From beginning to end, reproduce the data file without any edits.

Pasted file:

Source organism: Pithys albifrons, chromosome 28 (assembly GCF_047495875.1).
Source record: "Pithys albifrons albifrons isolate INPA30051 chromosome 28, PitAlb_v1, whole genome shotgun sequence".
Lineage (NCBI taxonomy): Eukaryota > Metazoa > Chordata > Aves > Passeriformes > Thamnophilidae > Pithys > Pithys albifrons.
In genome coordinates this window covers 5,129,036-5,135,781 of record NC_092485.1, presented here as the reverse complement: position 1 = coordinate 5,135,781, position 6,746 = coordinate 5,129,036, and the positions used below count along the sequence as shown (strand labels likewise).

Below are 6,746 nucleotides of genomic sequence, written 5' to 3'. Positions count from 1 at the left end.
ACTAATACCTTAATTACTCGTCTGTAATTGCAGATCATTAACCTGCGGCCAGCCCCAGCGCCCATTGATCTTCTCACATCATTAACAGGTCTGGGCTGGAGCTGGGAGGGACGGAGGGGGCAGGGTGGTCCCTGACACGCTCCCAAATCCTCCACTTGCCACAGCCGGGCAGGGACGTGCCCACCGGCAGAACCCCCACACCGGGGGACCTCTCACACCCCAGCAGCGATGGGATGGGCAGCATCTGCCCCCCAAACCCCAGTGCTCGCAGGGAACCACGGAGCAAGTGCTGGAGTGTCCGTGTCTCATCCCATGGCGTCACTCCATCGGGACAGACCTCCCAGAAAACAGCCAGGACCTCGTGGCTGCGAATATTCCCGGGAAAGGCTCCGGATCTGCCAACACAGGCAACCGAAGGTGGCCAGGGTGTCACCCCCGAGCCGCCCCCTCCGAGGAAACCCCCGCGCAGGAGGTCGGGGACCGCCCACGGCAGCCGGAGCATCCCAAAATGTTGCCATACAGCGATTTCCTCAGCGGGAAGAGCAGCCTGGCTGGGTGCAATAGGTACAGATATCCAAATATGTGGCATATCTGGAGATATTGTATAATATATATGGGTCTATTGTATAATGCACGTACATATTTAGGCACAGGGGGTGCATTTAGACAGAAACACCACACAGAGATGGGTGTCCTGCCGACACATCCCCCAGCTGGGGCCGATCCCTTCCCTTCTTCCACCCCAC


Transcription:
Source organism: Pithys albifrons, chromosome 28 (assembly GCF_047495875.1).
Source record: "Pithys albifrons albifrons isolate INPA30051 chromosome 28, PitAlb_v1, whole genome shotgun sequence".
Lineage (NCBI taxonomy): Eukaryota > Metazoa > Chordata > Aves > Passeriformes > Thamnophilidae > Pithys > Pithys albifrons.
In genome coordinates this window covers 5,129,036-5,135,781 of record NC_092485.1, presented here as the reverse complement: position 1 = coordinate 5,135,781, position 6,746 = coordinate 5,129,036, and the positions used below count along the sequence as shown (strand labels likewise).

Below are 6,746 nucleotides of genomic sequence, written 5' to 3'. Positions count from 1 at the left end.
ACTAATACCTTAATTACTCGTCTGTAATTGCAGATCATTAACCTGCGGCCAGCCCCAGCGCCCATTGATCTTCTCACATCATTAACAGGTCTGGGCTGGAGCTGGGAGGGACGGAGGGGGCAGGGTGGTCCCTGACACGCTCCCAAATCCTCCACTTGCCACAGCCGGGCAGGGACGTGCCCACCGGCAGAACCCCCACACCGGGGGACCTCTCACACCCCAGCAGCGATGGGATGGGCAGCATCTGCCCCCCAAACCCCAGTGCTCGCAGGGAACCACGGAGCAAGTGCTGGAGTGTCCGTGTCTCATCCCATGGCGTCACTCCATCGGGACAGACCTCCCAGAAAACAGCCAGGACCTCGTGGCTGCGAATATTCCCGGGAAAGGCTCCGGATCTGCCAACACAGGCAACCGAAGGTGGCCAGGGTGTCACCCCCGAGCCGCCCCCTCCGAGGAAACCCCCGCGCAGGAGGTCGGGGACCGCCCACGGCAGCCGGAGCATCCCAAAATGTTGCCATACAGCGATTTCCTCAGCGGGAAGAGCAGCCTGGCTGGGTGCAATAGGTACAGATATCCAAATATGTGGCATATCTGGAGATATTGTATAATATATATGGGTCTATTGTATAATGCACGTACATATTTAGGCACAGGGGGTGCATTTAGACAGAAACACCACACAGAGATGGGTGTCCTGCCGACACATCCCCCAGCTGGGGCCGATCCCTTCCCTTCTTCCACCCCAC